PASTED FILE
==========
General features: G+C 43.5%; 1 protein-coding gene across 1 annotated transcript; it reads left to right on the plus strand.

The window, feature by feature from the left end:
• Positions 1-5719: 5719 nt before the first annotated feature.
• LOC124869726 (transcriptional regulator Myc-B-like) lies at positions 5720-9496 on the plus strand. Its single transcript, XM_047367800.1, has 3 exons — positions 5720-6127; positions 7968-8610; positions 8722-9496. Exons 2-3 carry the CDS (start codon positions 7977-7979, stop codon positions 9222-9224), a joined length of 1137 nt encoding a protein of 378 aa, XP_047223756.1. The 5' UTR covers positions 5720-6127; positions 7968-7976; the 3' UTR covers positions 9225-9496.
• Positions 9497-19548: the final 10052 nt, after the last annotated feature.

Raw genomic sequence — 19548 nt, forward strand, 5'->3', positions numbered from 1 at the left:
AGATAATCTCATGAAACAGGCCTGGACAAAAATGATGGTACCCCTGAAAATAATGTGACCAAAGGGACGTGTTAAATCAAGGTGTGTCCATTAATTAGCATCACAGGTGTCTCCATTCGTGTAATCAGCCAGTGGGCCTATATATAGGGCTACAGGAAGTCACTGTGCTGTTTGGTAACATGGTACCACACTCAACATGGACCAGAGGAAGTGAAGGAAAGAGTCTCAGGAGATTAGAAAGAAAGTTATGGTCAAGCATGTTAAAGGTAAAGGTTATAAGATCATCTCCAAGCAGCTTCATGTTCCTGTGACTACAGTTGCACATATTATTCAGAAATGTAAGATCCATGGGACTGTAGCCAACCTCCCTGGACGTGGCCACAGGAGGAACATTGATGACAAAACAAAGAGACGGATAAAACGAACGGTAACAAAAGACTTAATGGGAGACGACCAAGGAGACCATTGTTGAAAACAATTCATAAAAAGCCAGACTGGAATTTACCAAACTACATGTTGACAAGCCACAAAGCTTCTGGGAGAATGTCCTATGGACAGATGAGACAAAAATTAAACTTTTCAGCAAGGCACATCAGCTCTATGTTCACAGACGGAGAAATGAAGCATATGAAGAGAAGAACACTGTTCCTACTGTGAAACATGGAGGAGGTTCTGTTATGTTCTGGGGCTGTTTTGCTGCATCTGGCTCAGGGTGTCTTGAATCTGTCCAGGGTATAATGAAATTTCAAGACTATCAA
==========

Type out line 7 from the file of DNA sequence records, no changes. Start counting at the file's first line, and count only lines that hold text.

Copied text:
AGATAATCTCATGAAACAGGCCTGGACAAAAATGATGGTACCCCTGAAAATAATGTGACCAAAGGGACGTGTTAAATCAAGGTGTGTCCATTAATTAGCATCACAGGTGTCTCCATTCGTGTAATCAGCCAGTGGGCCTATATATAGGGCTACAGGAAGTCACTGTGCTGTTTGGTAACATGGTACCACACTCAACATGGACCAGAGGAAGTGAAGGAAAGAGTCTCAGGAGATTAGAAAGAAAGTTATGGTCAAGCATGTTAAAGGTAAAGGTTATAAGATCATCTCCAAGCAGCTTCATGTTCCTGTGACTACAGTTGCACATATTATTCAGAAATGTAAGATCCATGGGACTGTAGCCAACCTCCCTGGACGTGGCCACAGGAGGAACATTGATGACAAAACAAAGAGACGGATAAAACGAACGGTAACAAAAGACTTAATGGGAGACGACCAAGGAGACCATTGTTGAAAACAATTCATAAAAAGCCAGACTGGAATTTACCAAACTACATGTTGACAAGCCACAAAGCTTCTGGGAGAATGTCCTATGGACAGATGAGACAAAAATTAAACTTTTCAGCAAGGCACATCAGCTCTATGTTCACAGACGGAGAAATGAAGCATATGAAGAGAAGAACACTGTTCCTACTGTGAAACATGGAGGAGGTTCTGTTATGTTCTGGGGCTGTTTTGCTGCATCTGGCTCAGGGTGTCTTGAATCTGTCCAGGGTATAATGAAATTTCAAGACTATCAA